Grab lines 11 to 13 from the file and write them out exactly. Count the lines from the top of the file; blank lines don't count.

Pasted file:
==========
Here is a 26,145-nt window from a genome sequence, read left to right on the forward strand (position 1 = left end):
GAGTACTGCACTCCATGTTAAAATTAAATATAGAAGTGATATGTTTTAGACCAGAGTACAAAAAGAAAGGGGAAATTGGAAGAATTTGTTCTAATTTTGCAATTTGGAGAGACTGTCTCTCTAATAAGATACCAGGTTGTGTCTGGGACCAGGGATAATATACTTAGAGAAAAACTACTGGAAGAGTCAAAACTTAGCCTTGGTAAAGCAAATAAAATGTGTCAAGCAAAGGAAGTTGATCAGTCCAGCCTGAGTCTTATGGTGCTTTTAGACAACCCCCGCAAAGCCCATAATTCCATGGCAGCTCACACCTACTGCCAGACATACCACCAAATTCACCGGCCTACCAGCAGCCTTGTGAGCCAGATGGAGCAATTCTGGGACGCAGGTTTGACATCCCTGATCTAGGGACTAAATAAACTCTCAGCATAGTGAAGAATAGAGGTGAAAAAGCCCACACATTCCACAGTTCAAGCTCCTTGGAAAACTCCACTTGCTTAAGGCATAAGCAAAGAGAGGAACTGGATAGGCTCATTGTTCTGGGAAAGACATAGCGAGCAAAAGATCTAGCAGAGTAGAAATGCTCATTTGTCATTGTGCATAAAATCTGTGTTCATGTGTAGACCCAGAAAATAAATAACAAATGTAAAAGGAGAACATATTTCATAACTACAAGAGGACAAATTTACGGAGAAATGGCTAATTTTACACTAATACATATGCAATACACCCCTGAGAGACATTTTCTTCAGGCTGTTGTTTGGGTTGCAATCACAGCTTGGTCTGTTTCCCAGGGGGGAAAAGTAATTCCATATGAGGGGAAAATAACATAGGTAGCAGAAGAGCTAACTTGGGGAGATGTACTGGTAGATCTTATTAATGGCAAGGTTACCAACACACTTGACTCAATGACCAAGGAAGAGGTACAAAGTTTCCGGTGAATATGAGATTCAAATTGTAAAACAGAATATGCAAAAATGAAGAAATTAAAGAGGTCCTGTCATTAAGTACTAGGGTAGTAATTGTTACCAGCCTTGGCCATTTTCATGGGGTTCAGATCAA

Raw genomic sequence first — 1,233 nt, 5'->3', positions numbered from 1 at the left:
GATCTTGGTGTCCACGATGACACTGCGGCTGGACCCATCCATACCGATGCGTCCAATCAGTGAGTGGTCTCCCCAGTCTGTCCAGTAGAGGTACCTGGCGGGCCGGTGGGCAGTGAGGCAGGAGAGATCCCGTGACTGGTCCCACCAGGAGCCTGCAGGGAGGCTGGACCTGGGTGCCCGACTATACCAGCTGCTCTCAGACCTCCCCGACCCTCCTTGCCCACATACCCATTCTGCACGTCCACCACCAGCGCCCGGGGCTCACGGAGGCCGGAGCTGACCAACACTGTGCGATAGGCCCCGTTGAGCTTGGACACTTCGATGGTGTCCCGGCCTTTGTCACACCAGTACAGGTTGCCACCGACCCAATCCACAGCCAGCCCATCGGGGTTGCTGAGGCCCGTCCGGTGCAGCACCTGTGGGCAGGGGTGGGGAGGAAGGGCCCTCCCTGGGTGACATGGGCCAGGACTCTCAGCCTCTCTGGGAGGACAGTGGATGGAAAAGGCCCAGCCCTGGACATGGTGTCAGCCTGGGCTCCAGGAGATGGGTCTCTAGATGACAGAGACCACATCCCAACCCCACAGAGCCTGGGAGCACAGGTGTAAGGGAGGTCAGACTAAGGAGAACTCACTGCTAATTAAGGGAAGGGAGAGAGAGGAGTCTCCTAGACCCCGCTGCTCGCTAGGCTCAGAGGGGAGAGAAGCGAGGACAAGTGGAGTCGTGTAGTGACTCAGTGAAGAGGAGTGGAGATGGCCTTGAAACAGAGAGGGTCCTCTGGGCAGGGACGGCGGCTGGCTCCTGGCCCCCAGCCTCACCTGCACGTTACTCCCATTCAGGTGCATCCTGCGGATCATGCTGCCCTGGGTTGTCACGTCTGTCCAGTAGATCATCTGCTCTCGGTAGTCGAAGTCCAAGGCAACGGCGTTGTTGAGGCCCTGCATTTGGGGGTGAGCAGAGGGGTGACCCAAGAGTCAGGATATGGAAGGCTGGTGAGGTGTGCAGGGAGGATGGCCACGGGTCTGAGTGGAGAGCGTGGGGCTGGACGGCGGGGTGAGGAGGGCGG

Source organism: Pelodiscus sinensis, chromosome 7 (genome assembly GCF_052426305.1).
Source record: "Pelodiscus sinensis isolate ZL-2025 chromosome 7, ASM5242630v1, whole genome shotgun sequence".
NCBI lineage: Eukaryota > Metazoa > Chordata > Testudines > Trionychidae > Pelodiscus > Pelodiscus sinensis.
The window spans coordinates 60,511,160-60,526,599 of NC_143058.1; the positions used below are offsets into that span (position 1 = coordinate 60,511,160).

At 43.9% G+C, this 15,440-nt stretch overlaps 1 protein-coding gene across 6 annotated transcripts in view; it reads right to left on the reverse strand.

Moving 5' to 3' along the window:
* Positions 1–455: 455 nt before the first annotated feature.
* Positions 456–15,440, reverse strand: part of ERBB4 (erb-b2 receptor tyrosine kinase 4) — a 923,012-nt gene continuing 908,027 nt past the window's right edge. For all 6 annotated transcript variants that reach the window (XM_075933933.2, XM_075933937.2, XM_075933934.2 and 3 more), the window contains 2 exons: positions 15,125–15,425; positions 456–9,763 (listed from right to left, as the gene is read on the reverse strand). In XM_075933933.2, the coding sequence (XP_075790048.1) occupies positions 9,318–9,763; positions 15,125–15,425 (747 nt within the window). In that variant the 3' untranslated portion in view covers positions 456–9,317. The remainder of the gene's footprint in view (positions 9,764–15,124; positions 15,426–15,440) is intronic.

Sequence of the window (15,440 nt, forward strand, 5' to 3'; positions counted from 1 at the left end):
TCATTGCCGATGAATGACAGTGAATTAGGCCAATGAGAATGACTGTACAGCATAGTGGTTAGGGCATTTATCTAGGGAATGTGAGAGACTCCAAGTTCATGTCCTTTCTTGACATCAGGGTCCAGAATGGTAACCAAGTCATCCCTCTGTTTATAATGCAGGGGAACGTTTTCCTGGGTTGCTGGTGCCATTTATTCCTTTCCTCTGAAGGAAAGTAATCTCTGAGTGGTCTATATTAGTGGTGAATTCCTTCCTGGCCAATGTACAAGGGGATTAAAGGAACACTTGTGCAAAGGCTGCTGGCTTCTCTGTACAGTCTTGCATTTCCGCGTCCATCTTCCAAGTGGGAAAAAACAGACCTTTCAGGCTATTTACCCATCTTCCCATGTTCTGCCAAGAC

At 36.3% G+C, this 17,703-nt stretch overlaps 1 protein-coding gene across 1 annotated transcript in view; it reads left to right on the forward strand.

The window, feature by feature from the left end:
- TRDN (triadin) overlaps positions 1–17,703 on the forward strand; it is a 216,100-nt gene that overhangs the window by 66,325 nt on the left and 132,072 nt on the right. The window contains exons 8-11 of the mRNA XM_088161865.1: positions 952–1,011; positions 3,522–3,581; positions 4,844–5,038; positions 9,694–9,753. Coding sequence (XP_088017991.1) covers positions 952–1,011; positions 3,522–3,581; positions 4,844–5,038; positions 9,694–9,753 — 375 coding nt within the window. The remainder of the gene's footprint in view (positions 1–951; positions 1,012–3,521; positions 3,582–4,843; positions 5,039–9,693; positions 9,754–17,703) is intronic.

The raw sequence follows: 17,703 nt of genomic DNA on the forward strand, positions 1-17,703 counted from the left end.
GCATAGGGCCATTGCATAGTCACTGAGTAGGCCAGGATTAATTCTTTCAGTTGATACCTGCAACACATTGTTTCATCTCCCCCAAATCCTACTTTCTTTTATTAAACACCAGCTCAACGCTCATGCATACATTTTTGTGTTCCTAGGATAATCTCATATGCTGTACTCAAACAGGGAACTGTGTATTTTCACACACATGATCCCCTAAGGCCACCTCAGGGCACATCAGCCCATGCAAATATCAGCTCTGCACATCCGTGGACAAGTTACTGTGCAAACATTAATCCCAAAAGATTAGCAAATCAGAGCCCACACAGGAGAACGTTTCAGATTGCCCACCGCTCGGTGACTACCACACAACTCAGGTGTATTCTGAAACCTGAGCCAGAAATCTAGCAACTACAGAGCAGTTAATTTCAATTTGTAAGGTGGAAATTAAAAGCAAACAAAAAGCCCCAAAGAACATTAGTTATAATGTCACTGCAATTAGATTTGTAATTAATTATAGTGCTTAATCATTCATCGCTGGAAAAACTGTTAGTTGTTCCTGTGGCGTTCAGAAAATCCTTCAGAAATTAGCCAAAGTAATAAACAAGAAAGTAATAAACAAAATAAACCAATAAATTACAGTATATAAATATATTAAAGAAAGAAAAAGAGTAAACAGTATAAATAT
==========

* Positions 1–455: 455 nt before the first annotated feature.
* Positions 456–15,440, reverse strand: part of ERBB4 (erb-b2 receptor tyrosine kinase 4) — a 923,012-nt gene continuing 908,027 nt past the window's right edge. For all 6 annotated transcript variants that reach the window (XM_075933933.2, XM_075933937.2, XM_075933934.2 and 3 more), the window contains 2 exons: positions 15,125–15,425; positions 456–9,763 (listed from right to left, as the gene is read on the reverse strand). In XM_075933933.2, the coding sequence (XP_075790048.1) occupies positions 9,318–9,763; positions 15,125–15,425 (747 nt within the window). In that variant the 3' untranslated portion in view covers positions 456–9,317. The remainder of the gene's footprint in view (positions 9,764–15,124; positions 15,426–15,440) is intronic.

Sequence of the window (15,440 nt, forward strand, 5' to 3'; positions counted from 1 at the left end):